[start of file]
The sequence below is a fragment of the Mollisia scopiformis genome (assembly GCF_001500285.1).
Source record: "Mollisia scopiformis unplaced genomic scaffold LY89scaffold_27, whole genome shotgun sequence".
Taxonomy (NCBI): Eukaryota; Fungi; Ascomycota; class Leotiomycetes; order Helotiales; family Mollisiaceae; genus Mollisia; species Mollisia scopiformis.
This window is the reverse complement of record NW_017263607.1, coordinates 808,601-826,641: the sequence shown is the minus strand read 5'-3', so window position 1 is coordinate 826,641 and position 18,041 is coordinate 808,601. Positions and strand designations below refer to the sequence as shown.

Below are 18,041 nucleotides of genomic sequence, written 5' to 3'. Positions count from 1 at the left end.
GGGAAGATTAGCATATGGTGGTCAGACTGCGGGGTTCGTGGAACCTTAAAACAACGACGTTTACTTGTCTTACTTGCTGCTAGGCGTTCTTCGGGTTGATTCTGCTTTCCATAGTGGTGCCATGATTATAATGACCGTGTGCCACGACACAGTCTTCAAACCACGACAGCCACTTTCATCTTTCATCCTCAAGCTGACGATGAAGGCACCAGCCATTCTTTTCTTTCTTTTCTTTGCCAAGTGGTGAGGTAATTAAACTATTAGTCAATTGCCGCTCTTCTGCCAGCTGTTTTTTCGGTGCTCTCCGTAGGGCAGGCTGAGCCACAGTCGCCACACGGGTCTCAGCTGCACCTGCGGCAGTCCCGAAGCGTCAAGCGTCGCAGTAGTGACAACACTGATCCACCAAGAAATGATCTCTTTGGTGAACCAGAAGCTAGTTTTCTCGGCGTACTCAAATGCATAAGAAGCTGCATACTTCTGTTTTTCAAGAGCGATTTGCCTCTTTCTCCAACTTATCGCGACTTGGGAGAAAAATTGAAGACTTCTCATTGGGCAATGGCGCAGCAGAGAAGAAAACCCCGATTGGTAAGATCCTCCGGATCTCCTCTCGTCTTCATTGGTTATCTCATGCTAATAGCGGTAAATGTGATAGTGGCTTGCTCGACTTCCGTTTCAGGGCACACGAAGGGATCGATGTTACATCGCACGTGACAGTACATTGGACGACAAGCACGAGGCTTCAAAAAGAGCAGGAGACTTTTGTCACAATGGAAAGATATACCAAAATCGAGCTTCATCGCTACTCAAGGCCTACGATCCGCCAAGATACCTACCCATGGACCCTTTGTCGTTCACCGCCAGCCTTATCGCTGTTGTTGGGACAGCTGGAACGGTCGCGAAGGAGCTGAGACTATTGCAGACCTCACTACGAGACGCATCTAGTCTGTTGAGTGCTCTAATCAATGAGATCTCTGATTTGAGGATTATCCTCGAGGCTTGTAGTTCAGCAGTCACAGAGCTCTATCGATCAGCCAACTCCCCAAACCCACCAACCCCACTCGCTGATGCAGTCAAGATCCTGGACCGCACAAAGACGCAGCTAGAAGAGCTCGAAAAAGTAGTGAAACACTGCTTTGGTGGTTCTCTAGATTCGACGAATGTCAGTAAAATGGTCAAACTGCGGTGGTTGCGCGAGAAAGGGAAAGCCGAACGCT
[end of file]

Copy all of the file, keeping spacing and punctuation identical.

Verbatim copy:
The sequence below is a fragment of the Mollisia scopiformis genome (assembly GCF_001500285.1).
Source record: "Mollisia scopiformis unplaced genomic scaffold LY89scaffold_27, whole genome shotgun sequence".
Taxonomy (NCBI): Eukaryota; Fungi; Ascomycota; class Leotiomycetes; order Helotiales; family Mollisiaceae; genus Mollisia; species Mollisia scopiformis.
This window is the reverse complement of record NW_017263607.1, coordinates 808,601-826,641: the sequence shown is the minus strand read 5'-3', so window position 1 is coordinate 826,641 and position 18,041 is coordinate 808,601. Positions and strand designations below refer to the sequence as shown.

Below are 18,041 nucleotides of genomic sequence, written 5' to 3'. Positions count from 1 at the left end.
GGGAAGATTAGCATATGGTGGTCAGACTGCGGGGTTCGTGGAACCTTAAAACAACGACGTTTACTTGTCTTACTTGCTGCTAGGCGTTCTTCGGGTTGATTCTGCTTTCCATAGTGGTGCCATGATTATAATGACCGTGTGCCACGACACAGTCTTCAAACCACGACAGCCACTTTCATCTTTCATCCTCAAGCTGACGATGAAGGCACCAGCCATTCTTTTCTTTCTTTTCTTTGCCAAGTGGTGAGGTAATTAAACTATTAGTCAATTGCCGCTCTTCTGCCAGCTGTTTTTTCGGTGCTCTCCGTAGGGCAGGCTGAGCCACAGTCGCCACACGGGTCTCAGCTGCACCTGCGGCAGTCCCGAAGCGTCAAGCGTCGCAGTAGTGACAACACTGATCCACCAAGAAATGATCTCTTTGGTGAACCAGAAGCTAGTTTTCTCGGCGTACTCAAATGCATAAGAAGCTGCATACTTCTGTTTTTCAAGAGCGATTTGCCTCTTTCTCCAACTTATCGCGACTTGGGAGAAAAATTGAAGACTTCTCATTGGGCAATGGCGCAGCAGAGAAGAAAACCCCGATTGGTAAGATCCTCCGGATCTCCTCTCGTCTTCATTGGTTATCTCATGCTAATAGCGGTAAATGTGATAGTGGCTTGCTCGACTTCCGTTTCAGGGCACACGAAGGGATCGATGTTACATCGCACGTGACAGTACATTGGACGACAAGCACGAGGCTTCAAAAAGAGCAGGAGACTTTTGTCACAATGGAAAGATATACCAAAATCGAGCTTCATCGCTACTCAAGGCCTACGATCCGCCAAGATACCTACCCATGGACCCTTTGTCGTTCACCGCCAGCCTTATCGCTGTTGTTGGGACAGCTGGAACGGTCGCGAAGGAGCTGAGACTATTGCAGACCTCACTACGAGACGCATCTAGTCTGTTGAGTGCTCTAATCAATGAGATCTCTGATTTGAGGATTATCCTCGAGGCTTGTAGTTCAGCAGTCACAGAGCTCTATCGATCAGCCAACTCCCCAAACCCACCAACCCCACTCGCTGATGCAGTCAAGATCCTGGACCGCACAAAGACGCAGCTAGAAGAGCTCGAAAAAGTAGTGAAACACTGCTTTGGTGGTTCTCTAGATTCGACGAATGTCAGTAAAATGGTCAAACTGCGGTGGTTGCGCGAGAAAGGGAAAGCCGAACGCT